It was interesting to run these tests because one thing I learned is just how bad, truly awful, the stock HSF is. Consider these results, with the IB delidded and CPU TIM replaced but I then bolted the stock HSF onto it the temps hardly improved at all over those observed before I delidded the CPU.

Delidding the CPU appears to only help if you also replace the stock HSF with something that can take advantage of the improved thermal conductance.
 

AtenRa

Lifer
Feb 2, 2009
13,618
2,726
136
Hi AtenRa,

Here are the results, for reference please see this post of mine regarding some questions I had.



For 3.8GHz I kept the Vcc the same for both processors, obviously way more voltage than necessary for the 3770k and the temps show it.

For 3.9GHz I used the optimal voltage for both processors, which reflects in the operating temperatures and power consumption numbers.

It was interesting to run these tests because one thing I learned is just how bad, truly awful, the stock HSF is. Consider these results, with the IB delidded and CPU TIM replaced but I then bolted the stock HSF onto it the temps hardly improved at all over those observed before I delidded the CPU.

Delidding the CPU appears to only help if you also replace the stock HSF with something that can take advantage of the improved thermal conductance.

Hello IDC,

Thx for the reply and the tests.

Actually i wanted to see at default settings for both CPUs, default voltages and frequencies (turbo on) on both processors. But its ok, the more data we have the better to understand how those two CPUs behave.

Taken the data at 3,9GHz that closer resemblance the default settings of the CPUs (voltages), i will conclude that Ivy is cooler than SB with the better TIM and it would have even lower temps if it was soldered like SB is.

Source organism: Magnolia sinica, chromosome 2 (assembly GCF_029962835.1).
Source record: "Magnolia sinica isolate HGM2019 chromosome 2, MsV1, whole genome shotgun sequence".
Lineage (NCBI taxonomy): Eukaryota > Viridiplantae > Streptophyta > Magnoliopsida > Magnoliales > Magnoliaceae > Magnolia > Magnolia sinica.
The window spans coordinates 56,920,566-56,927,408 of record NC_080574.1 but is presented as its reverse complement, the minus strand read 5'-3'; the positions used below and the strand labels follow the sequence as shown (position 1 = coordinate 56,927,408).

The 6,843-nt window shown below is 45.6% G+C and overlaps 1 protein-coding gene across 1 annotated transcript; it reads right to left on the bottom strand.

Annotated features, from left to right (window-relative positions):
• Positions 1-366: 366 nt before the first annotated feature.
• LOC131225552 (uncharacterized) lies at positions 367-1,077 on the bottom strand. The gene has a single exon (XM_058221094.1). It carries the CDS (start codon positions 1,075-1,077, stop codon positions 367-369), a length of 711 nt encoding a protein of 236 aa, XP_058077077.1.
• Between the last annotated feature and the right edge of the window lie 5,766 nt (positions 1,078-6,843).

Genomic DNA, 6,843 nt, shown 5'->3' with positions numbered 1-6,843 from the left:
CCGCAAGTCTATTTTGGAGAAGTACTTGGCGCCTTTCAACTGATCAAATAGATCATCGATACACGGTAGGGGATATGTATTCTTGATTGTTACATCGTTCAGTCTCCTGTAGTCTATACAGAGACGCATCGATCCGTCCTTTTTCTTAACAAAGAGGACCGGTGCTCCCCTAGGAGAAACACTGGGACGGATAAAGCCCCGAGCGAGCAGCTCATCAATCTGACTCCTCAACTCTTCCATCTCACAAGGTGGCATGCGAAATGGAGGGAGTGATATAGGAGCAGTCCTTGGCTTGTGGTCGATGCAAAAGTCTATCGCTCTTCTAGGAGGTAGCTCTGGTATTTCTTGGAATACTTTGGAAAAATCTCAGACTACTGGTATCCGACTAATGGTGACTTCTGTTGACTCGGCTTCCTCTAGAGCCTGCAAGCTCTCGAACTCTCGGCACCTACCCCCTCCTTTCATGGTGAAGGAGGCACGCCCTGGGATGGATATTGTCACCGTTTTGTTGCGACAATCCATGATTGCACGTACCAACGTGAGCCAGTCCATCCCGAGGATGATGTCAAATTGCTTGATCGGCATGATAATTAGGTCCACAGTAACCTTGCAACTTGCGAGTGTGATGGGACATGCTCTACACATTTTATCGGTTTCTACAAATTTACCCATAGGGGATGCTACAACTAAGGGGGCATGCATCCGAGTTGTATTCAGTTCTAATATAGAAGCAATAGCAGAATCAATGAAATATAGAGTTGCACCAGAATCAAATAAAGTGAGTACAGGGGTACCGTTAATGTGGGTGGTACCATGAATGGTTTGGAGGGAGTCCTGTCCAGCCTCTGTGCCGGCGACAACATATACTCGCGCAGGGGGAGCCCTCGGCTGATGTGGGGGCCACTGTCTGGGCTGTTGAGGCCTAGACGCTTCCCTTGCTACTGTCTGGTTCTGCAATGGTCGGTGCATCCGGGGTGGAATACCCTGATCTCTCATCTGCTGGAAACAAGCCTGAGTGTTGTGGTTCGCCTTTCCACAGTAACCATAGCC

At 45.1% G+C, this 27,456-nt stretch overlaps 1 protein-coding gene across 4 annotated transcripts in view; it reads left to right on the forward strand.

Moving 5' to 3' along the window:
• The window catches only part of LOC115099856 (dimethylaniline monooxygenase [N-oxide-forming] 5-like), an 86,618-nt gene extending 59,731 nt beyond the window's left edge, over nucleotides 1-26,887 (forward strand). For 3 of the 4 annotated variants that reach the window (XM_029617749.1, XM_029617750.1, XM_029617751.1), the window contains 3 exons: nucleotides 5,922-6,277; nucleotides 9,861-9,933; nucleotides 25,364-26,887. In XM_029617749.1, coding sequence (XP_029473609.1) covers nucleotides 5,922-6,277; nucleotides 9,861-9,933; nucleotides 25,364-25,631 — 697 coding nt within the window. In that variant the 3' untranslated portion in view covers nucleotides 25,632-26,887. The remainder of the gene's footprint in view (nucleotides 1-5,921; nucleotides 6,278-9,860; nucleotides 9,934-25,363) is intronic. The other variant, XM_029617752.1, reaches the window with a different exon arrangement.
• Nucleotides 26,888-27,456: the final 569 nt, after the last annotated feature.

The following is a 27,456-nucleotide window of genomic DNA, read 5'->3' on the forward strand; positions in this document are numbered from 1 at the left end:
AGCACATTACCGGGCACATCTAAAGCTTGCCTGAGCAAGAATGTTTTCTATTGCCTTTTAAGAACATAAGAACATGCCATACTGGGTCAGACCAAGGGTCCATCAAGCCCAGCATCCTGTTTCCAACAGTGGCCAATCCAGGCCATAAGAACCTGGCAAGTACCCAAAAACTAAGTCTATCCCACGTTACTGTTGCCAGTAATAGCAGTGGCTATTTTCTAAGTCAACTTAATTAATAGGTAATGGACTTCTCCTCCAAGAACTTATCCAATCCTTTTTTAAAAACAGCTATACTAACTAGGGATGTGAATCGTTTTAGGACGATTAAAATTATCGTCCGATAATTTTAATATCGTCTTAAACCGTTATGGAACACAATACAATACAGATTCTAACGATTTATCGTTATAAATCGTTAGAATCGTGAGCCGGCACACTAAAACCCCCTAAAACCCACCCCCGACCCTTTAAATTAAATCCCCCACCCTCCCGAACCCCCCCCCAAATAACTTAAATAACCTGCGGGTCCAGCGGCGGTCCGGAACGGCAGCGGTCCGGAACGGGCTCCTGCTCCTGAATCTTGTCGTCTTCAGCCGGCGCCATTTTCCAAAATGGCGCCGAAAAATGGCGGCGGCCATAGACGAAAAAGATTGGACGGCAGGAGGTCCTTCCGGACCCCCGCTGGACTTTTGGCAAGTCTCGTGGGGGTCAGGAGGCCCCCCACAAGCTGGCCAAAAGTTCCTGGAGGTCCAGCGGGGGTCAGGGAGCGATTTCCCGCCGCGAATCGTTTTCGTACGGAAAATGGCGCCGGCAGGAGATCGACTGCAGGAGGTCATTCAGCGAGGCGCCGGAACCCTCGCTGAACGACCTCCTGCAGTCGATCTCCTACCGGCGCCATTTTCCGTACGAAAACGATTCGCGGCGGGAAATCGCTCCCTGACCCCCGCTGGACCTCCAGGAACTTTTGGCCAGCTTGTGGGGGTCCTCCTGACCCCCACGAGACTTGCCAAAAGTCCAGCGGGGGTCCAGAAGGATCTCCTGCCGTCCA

Higher voltages seams to have more thermal impact on Ivy than SB and that could be due to two factors.
First is Intel's Tri-Gate transistors, they are designed for lower voltage operation. Increasing voltages above 1,1V may dramatically increase current (I) and thus temperature.

http://www.anandtech.com/show/5763/undervolting-and-overclocking-on-ivy-bridge


This is the reason i have asked to test at default settings (at or bellow 1.1v for Ivy), because of the difference in transistor design and electrical characteristics, testing at same voltages above 1.1v will only make things worst for processors with Tri-Gate transistors.

The second factor is the smaller die size that creates warmer hot spots. Increasing Voltages elevates hot spot temperatures only making things worst and the default cooling solution (TIM, Heat-Sink Fan) is not adequate for that.

As a conclusion, i could say that Tri-Gate mechanical (shape of fins) and electrical (V and I) characteristics have bigger impact in thermal behavior of Ivy than die size.

http://www.chipworks.com/en/technical-competitive-analysis/resources/technology-blog/2012/04/intel’s-22-nm-tri-gate-transistors-exposed/